The convict had worked for Frank Savy, the virtual complainant, on a casual basis.  The convict claimed R2000 as his wages but Savy had failed to pay. Consequently there was a dispute regarding the wages.  The convict has a wife and children to support. His wife is presently expecting another child.  Hence failing to get his wages, he entered the house of Savy by force opening the back door.  He removed three "snapper" fish from the refrigerator, and also took the V.C.R from the sitting room.  The house was unoccupied at that time.  Mr Simeon submitted that although the offence of housebreaking and theft have been committed, those offences had been committed due to anger and the financial necessity to maintain his family.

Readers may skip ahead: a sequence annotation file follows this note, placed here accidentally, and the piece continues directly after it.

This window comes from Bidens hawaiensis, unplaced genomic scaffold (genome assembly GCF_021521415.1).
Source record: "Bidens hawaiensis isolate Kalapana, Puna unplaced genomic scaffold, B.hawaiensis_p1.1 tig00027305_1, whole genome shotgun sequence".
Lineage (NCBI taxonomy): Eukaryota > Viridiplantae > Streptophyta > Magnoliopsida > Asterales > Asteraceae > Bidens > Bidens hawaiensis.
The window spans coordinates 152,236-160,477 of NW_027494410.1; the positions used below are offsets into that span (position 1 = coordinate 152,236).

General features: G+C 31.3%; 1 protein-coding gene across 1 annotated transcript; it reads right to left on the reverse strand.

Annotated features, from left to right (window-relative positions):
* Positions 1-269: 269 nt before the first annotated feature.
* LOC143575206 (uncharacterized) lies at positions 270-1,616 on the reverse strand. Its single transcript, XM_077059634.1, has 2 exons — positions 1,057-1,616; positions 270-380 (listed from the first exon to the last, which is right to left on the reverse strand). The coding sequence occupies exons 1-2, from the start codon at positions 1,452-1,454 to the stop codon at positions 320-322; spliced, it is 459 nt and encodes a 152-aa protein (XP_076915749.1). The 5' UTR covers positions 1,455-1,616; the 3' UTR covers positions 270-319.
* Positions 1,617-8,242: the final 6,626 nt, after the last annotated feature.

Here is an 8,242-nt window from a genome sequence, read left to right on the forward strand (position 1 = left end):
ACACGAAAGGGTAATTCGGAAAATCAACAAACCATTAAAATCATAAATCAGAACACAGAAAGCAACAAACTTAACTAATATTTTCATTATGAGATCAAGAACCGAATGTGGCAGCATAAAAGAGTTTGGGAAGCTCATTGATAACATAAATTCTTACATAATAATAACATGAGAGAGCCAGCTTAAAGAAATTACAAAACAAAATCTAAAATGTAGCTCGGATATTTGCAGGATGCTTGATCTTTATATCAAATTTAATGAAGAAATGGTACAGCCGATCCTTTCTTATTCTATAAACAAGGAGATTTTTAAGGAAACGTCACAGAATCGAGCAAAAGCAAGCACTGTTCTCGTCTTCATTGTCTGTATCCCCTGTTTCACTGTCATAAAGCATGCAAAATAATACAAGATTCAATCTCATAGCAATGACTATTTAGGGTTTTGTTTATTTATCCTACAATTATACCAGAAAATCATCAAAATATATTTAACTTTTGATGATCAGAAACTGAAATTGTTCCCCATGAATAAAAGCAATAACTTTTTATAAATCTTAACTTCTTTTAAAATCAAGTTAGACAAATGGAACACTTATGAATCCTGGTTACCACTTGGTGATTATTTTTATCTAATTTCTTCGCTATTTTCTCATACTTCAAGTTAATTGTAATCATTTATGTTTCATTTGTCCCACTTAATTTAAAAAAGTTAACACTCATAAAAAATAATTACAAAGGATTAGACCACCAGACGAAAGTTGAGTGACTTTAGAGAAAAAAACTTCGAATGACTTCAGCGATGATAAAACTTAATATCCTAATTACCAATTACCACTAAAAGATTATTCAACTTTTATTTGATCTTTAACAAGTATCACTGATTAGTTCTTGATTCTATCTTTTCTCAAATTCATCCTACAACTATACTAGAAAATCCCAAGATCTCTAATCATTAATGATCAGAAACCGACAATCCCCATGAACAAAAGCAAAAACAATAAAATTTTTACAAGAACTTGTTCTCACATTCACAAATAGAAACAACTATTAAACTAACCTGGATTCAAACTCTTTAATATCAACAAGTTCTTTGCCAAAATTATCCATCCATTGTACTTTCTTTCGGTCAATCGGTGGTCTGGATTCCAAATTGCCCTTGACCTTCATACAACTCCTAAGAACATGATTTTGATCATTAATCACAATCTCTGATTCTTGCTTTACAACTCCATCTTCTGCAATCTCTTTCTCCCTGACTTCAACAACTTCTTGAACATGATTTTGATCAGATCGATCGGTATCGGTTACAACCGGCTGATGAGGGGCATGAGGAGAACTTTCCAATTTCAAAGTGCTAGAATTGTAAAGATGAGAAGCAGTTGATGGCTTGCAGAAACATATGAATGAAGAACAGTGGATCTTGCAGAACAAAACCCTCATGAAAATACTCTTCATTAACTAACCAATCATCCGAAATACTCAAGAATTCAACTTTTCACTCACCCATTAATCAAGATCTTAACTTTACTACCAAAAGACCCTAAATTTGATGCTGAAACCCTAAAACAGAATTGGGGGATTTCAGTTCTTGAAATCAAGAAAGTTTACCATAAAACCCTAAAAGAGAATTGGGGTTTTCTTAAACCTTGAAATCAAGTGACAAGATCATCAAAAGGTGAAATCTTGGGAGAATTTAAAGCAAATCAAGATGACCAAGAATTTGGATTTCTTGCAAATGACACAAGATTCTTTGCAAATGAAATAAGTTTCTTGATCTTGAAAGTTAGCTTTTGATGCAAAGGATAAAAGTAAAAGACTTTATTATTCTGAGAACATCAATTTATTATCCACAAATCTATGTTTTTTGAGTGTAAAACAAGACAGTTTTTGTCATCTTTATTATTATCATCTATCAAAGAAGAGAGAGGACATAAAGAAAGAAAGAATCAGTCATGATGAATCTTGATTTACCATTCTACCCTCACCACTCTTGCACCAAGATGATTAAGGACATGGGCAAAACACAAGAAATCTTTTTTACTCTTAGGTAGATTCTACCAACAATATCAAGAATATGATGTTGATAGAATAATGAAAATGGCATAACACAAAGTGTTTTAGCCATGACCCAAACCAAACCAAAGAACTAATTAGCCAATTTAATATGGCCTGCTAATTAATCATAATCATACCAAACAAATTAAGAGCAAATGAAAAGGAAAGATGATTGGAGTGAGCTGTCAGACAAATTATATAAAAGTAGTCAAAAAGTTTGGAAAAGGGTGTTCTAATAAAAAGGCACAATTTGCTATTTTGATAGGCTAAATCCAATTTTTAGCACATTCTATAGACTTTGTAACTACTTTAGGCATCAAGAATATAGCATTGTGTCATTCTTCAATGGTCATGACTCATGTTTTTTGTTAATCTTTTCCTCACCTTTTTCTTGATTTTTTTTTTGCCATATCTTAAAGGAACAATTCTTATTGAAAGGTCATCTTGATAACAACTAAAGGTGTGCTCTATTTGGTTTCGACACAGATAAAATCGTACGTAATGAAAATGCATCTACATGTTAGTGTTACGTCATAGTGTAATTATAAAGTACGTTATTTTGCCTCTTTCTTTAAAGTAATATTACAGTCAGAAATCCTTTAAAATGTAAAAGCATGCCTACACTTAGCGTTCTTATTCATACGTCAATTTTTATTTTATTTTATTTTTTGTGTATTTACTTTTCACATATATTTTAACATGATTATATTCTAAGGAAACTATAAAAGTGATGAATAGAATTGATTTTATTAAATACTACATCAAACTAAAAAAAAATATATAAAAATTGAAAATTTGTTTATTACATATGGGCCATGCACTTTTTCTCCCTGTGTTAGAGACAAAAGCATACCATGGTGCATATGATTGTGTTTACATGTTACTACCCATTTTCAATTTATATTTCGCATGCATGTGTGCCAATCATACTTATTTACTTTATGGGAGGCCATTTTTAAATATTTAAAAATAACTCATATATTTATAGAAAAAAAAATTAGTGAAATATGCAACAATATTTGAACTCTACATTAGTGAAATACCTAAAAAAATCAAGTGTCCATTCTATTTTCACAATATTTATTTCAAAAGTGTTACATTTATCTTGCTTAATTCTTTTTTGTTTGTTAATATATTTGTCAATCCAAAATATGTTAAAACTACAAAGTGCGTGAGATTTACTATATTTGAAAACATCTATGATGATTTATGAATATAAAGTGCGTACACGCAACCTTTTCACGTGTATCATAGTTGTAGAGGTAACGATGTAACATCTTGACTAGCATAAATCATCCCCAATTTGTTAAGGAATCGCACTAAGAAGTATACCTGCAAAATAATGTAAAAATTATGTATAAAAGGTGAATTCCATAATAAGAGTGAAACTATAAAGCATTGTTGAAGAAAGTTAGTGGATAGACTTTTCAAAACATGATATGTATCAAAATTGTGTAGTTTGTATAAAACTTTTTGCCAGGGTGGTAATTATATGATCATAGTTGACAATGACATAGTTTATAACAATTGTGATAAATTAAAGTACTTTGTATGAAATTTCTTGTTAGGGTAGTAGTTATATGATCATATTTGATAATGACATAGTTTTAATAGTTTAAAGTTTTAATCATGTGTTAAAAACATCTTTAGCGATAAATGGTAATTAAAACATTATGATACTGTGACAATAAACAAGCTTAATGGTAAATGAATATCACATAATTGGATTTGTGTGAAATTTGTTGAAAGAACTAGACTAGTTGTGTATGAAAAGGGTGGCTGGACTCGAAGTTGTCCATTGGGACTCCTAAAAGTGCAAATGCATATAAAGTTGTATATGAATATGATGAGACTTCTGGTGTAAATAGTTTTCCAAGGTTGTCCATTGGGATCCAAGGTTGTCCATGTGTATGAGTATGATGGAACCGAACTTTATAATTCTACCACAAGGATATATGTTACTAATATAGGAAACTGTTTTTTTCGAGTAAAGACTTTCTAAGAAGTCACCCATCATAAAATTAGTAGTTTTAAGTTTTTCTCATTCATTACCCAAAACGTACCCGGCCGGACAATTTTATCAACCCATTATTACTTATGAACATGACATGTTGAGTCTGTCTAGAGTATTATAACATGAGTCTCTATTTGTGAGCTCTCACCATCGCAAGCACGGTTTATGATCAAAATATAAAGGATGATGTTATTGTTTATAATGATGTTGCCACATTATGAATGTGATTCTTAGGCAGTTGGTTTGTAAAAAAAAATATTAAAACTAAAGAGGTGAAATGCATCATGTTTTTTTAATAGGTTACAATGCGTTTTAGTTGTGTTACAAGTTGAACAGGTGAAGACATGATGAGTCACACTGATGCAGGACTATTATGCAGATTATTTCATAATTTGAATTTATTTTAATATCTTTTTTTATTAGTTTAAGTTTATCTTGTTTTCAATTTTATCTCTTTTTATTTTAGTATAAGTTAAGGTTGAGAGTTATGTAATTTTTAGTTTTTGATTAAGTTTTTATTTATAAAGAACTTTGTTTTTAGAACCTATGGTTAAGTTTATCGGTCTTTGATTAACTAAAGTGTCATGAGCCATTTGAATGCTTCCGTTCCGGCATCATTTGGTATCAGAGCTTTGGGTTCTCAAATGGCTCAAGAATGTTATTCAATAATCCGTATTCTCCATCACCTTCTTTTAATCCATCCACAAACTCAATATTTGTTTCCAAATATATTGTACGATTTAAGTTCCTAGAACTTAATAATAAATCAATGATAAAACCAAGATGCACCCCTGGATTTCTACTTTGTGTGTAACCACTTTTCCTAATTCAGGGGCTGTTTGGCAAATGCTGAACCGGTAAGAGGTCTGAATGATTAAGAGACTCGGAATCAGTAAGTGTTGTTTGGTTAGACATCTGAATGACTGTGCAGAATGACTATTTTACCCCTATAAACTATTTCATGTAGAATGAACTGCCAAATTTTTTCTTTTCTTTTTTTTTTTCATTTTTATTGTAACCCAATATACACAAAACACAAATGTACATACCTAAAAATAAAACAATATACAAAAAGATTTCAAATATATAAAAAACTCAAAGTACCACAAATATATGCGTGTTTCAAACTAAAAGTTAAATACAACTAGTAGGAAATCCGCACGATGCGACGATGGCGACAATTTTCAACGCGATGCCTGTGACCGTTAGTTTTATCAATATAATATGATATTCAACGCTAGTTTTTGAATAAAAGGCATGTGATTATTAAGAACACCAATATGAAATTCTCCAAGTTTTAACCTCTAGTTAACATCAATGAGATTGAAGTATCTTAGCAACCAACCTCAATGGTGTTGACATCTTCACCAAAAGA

Thomas on Principles of Sentencing (2nd Edition) states at page 207:

 

Offences, usually of dishonesty, are frequently attributed to the fact that the offender found himself in a financial crisis to which misappropriation appeared to be the only solution.  Where the offender's financial embarrassment is the result primarily of events beyond his control rather than extravagance or gambling, these circumstances may have some mitigating effect.

 

The respondent, in mitigation before the Magistrates' Court stated “I am guilty, I should not have done this”,... "I ask the court to forgive me”. When the present revision application was taken up for hearing, the convict, who was then not legally represented told this court “I did what I did out of anger because I worked for a whole month and I was not paid”.